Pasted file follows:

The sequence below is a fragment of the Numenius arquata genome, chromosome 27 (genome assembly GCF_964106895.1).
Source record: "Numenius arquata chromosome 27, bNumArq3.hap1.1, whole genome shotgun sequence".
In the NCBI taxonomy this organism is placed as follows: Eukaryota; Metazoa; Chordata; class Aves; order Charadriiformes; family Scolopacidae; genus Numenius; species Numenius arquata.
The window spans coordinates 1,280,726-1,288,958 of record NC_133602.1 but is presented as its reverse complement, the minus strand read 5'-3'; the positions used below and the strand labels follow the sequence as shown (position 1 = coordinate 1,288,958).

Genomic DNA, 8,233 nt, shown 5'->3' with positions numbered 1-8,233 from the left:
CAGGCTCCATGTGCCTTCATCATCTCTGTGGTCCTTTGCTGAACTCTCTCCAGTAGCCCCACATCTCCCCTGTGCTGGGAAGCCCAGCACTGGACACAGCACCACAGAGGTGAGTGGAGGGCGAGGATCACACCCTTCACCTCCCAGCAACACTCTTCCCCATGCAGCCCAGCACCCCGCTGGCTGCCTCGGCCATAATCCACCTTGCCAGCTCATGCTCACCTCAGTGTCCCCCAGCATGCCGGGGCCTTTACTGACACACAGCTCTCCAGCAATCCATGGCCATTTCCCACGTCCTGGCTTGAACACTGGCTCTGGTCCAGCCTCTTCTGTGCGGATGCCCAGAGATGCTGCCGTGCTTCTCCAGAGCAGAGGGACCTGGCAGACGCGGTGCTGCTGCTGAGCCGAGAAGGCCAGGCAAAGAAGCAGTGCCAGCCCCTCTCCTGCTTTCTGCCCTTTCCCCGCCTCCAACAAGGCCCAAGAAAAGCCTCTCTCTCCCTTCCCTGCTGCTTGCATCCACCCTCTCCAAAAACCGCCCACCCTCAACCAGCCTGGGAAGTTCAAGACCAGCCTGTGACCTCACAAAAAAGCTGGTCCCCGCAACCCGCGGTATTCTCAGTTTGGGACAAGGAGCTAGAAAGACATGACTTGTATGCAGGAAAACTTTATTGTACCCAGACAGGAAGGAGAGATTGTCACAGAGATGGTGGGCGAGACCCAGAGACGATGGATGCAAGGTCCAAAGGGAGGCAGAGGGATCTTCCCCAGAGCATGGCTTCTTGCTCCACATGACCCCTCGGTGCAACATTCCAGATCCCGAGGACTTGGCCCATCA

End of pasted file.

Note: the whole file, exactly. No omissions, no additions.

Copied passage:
The sequence below is a fragment of the Numenius arquata genome, chromosome 27 (genome assembly GCF_964106895.1).
Source record: "Numenius arquata chromosome 27, bNumArq3.hap1.1, whole genome shotgun sequence".
In the NCBI taxonomy this organism is placed as follows: Eukaryota; Metazoa; Chordata; class Aves; order Charadriiformes; family Scolopacidae; genus Numenius; species Numenius arquata.
The window spans coordinates 1,280,726-1,288,958 of record NC_133602.1 but is presented as its reverse complement, the minus strand read 5'-3'; the positions used below and the strand labels follow the sequence as shown (position 1 = coordinate 1,288,958).

Genomic DNA, 8,233 nt, shown 5'->3' with positions numbered 1-8,233 from the left:
CAGGCTCCATGTGCCTTCATCATCTCTGTGGTCCTTTGCTGAACTCTCTCCAGTAGCCCCACATCTCCCCTGTGCTGGGAAGCCCAGCACTGGACACAGCACCACAGAGGTGAGTGGAGGGCGAGGATCACACCCTTCACCTCCCAGCAACACTCTTCCCCATGCAGCCCAGCACCCCGCTGGCTGCCTCGGCCATAATCCACCTTGCCAGCTCATGCTCACCTCAGTGTCCCCCAGCATGCCGGGGCCTTTACTGACACACAGCTCTCCAGCAATCCATGGCCATTTCCCACGTCCTGGCTTGAACACTGGCTCTGGTCCAGCCTCTTCTGTGCGGATGCCCAGAGATGCTGCCGTGCTTCTCCAGAGCAGAGGGACCTGGCAGACGCGGTGCTGCTGCTGAGCCGAGAAGGCCAGGCAAAGAAGCAGTGCCAGCCCCTCTCCTGCTTTCTGCCCTTTCCCCGCCTCCAACAAGGCCCAAGAAAAGCCTCTCTCTCCCTTCCCTGCTGCTTGCATCCACCCTCTCCAAAAACCGCCCACCCTCAACCAGCCTGGGAAGTTCAAGACCAGCCTGTGACCTCACAAAAAAGCTGGTCCCCGCAACCCGCGGTATTCTCAGTTTGGGACAAGGAGCTAGAAAGACATGACTTGTATGCAGGAAAACTTTATTGTACCCAGACAGGAAGGAGAGATTGTCACAGAGATGGTGGGCGAGACCCAGAGACGATGGATGCAAGGTCCAAAGGGAGGCAGAGGGATCTTCCCCAGAGCATGGCTTCTTGCTCCACATGACCCCTCGGTGCAACATTCCAGATCCCGAGGACTTGGCCCATCA